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Introduction to product strategy

Covers product strategy fundamentals, the elements of strategy and how to build one for your product

Mike Lyngaas, ex-Gusto, Director of Product, Ethos Life (Sequoia backed)
Published: November 12, 2020

Strategy fundamentals | Characteristics of good strategy | Defining your strategy | Two examples: Whole Foods & Airbnb

Ah, strategy. Everyone agrees it's an important part of building a product and business, but surprisingly few people can articulate what strategy is, and put together a coherent one.

We can be especially allergic to strategy in the tech world: can't we just move fast and break things? Sure. But that works best if we agree on the direction we want to move, and the things we are okay breaking in the process. That's where strategy comes in.

In this post, we'll cover:

  • What product strategy is
  • Characteristics of a good strategy
  • A simple framework you can use to build your own product strategy

Overview of product strategy (Top)

According to Harvard Business School professor and strategy guru Michael Porter:

"The essence of strategy is choosing to perform activities differently than rivals do." - What is Strategy? (1996).

Let's break this down:

  • Activities: these are your choice of target customer, products you offer, how you distribute and support them, and at what price points.
  • Different: this is the key operative word here. A strategy must be unique, and ideally, difficult to copy. More on this later.
  • Rivals: I'll offer a small tweak to this one. In the case of innovative companies, these activities are not just different from rivals, but so new that direct competitors are almost non-existent: Venmo's original competition wasn't another product, but handing a friend a ten dollar bill for lunch.

๐Ÿ’ก Tip for PMs: in your customers' eyes, your product experience extends well beyond the UX of your application, and includes your sign up flow, Instagram ads, confirmation emails, and customer support chats. When devising your strategy, take every customer touchpoint into account, not just the so-called "core product experience."

Strategy vs. product vision

Strategy is the bridge between where you are now, and your ultimate product vision. It drives your investments in product, go-to-market activities, and customer support, and culminates in your company's day-to-day execution.

Diagram that shows how product vision, strategy and execution connect together

Let's use Shopify to illustrate the relationship between vision and strategy.

Shopify was founded in 2006, with the product vision to "make it easy for anyone to create a beautiful and powerful online store" - Shopify announcement of Series C funding.

Some of the key strategic activities that built toward this original vision:

  • Target customer: focus on helping small, tech-savvy retailers bring their brick-and-mortar business online.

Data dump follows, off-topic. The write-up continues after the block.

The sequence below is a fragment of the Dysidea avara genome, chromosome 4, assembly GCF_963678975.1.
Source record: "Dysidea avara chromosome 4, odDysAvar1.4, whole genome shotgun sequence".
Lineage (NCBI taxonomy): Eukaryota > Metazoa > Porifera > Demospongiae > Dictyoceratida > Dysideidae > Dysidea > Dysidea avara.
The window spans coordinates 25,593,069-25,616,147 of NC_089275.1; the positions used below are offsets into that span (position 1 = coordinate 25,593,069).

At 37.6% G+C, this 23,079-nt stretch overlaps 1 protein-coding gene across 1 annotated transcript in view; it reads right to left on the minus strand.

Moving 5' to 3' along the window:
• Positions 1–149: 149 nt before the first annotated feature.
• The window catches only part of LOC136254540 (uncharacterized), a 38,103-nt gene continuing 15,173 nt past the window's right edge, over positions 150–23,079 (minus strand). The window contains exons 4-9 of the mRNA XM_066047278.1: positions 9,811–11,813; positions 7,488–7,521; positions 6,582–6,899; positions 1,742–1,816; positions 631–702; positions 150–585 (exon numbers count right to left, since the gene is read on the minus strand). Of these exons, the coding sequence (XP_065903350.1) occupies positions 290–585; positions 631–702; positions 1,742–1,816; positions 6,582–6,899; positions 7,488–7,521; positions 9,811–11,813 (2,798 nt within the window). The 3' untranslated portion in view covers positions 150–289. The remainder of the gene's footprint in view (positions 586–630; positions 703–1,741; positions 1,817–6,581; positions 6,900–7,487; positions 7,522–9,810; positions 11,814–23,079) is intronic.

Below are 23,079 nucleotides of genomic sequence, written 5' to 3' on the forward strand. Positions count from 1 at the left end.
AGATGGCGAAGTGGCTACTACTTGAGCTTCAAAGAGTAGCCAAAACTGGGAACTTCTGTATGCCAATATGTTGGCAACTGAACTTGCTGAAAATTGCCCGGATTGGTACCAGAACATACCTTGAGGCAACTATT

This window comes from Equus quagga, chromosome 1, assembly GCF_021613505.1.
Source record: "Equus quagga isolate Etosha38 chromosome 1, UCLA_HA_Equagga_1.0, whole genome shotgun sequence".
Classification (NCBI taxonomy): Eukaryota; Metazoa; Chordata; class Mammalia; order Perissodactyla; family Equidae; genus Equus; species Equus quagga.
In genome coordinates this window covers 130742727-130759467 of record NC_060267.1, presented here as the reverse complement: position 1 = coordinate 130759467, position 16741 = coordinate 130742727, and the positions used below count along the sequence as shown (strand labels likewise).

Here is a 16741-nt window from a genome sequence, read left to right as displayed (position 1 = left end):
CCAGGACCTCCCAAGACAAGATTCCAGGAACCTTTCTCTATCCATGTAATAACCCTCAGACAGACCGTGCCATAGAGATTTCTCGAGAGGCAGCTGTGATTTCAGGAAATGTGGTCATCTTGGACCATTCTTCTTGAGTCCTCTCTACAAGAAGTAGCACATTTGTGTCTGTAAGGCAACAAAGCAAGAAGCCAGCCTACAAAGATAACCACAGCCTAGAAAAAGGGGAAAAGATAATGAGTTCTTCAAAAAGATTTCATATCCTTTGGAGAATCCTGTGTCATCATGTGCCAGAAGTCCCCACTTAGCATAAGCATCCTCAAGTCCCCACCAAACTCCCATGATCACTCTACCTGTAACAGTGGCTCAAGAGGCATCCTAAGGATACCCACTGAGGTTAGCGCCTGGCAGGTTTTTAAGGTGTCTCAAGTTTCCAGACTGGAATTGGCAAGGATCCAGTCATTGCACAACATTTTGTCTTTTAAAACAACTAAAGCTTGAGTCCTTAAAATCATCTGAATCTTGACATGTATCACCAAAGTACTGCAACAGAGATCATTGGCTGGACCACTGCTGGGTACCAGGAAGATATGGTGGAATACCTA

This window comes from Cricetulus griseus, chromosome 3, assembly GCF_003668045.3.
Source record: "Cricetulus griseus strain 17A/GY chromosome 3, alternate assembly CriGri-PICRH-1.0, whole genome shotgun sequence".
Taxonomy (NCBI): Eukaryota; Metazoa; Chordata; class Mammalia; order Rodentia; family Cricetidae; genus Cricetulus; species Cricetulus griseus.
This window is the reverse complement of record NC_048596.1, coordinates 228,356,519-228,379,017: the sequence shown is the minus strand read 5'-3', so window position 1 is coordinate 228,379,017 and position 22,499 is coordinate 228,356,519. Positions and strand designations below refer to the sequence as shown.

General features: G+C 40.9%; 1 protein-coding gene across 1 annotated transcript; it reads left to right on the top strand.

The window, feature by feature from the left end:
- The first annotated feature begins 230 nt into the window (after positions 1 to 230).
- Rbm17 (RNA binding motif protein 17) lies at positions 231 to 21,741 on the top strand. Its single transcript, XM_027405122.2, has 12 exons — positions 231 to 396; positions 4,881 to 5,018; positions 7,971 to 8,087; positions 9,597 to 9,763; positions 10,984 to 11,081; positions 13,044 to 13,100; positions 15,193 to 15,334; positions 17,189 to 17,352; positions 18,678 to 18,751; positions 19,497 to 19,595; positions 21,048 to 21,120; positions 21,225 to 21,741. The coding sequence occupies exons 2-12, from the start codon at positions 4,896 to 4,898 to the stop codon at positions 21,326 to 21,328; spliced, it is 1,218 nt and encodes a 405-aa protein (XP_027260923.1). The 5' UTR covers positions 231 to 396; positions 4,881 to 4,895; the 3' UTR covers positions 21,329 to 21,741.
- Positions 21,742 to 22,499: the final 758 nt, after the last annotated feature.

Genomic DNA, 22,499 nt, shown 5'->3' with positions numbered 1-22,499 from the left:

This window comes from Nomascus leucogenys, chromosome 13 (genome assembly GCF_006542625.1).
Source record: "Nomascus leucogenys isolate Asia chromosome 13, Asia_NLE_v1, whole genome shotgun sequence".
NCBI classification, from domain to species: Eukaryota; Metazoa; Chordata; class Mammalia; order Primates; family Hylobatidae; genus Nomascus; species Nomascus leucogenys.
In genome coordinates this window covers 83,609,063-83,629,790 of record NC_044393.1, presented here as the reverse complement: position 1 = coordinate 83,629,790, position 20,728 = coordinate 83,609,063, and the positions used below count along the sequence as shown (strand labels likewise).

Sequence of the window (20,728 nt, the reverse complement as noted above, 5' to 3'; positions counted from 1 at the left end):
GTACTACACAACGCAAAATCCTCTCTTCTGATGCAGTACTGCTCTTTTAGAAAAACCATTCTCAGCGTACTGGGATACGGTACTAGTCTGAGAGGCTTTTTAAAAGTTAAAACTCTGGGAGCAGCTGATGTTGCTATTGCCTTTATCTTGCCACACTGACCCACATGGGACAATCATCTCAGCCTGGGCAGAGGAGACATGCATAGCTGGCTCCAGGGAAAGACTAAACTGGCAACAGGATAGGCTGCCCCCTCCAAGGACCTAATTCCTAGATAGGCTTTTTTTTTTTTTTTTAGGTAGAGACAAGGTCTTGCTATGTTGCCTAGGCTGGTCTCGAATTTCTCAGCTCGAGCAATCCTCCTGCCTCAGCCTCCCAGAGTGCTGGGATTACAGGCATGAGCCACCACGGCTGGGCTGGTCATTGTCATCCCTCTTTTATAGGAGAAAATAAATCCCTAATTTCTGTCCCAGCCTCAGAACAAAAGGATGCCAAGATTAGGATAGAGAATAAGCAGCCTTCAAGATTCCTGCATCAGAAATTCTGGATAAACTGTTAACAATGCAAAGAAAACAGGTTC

• Customized storefronts: offer customizable digital storefront templates so that merchants can tailor their experiences to their unique target customer.
  • Branding: allow merchants to own the relationship with their customer with branding tools: upload logos to storefront, invoices, and customer-facing emails.
  • Aligned business model: subscription model augmented by transaction fees on sales, so that Shopify prospers when merchants do.

While it may not have been pretty, you can see the beginnings of this strategy evident in Shopify's homepage in 2008 - captured here by the Internet Wayback Machine.

One of Shopify's legacy homepages

Characteristics of a good strategy (Top)

Identifies clear trade-offs

When defining your strategy, resist the urge to solve every problem for every type of customer. In Porter's words:

"Trade-offs are essential to strategy. They create the need for choice and purposefully limit what a company offers."

๐Ÿ› One intentional trade-off Shopify made was forgoing their own brand awareness in favor of prioritizing their merchants'. Shopify operates mainly behind the scenes, powering massive online stores like Sephora.com, but 99.9% of customers don't know that. This makes organic brand awareness -- and the cheap acquisition that comes with it -- challenging. But their empowerment of merchants via professional branding tools is a unique activity compared to aggregator rivals like Amazon and eBay.

Commits to a long time horizon

Porter recommends that strategic positions "have a horizon of 10 years or more." Given the speed at which technology moves, and that many of us work at venture-backed companies without that kind of time, I'd shorten this to 2-5 years.

This will force you to think well beyond monthly or quarterly OKRs, but not so far out that the uncertainty of the future is daunting.

๐Ÿ›In our Shopify example, each of these strategic positions are still being executed today, even as Shopify has added an ecosystem component to their strategy. On branding, for example, they've continuously built out a vast set of professional branding resources for their merchants.

Establishes a moat over time

A moat is a durable advantage a business creates that is difficult for competitors to copy.

This is worthy of a much deeper dive, but here's a Cliff's notes version of Hamilton Helmer's excellent book, 7 Powers: The Foundations of Business Strategy (2016), a framework for categorizing moats:

  1. Brand Power: A durable, trusted brand with passionate fans beats a new entrant, especially in commodity markets. EXAMPLE: Lego
  2. Economies of scale: Your company enjoys cost savings as a result of more production, usually after reaching a broad scale of users. EXAMPLE: Netflix
  3. Switching costs: Once activated, it's cumbersome for your customers to churn from you to a comparable service. EXAMPLE: Gmail
  4. Counter-positioning: Performing an activity that, if copied, would actively damage an entrenched competitor's business. EXAMPLE: Vanguard
  5. Network effectsYour product gets better for everyone as more people use it. EXAMPLE: Slack
  6. Cornered resource: A valuable resource or set of intellectual property that your competition doesn't have access to. EXAMPLE: Disney
  7. Process power: A unique approach to your organization or production that is a step function better than rivals. EXAMPLE: Toyota

For mature products, identify which of these moats you've created, or have the potential to. It'll help you prioritize activities that reinforce these advantages and build a durable business. For startups earlier in their journey, start with hypothetical moats you can iterate into.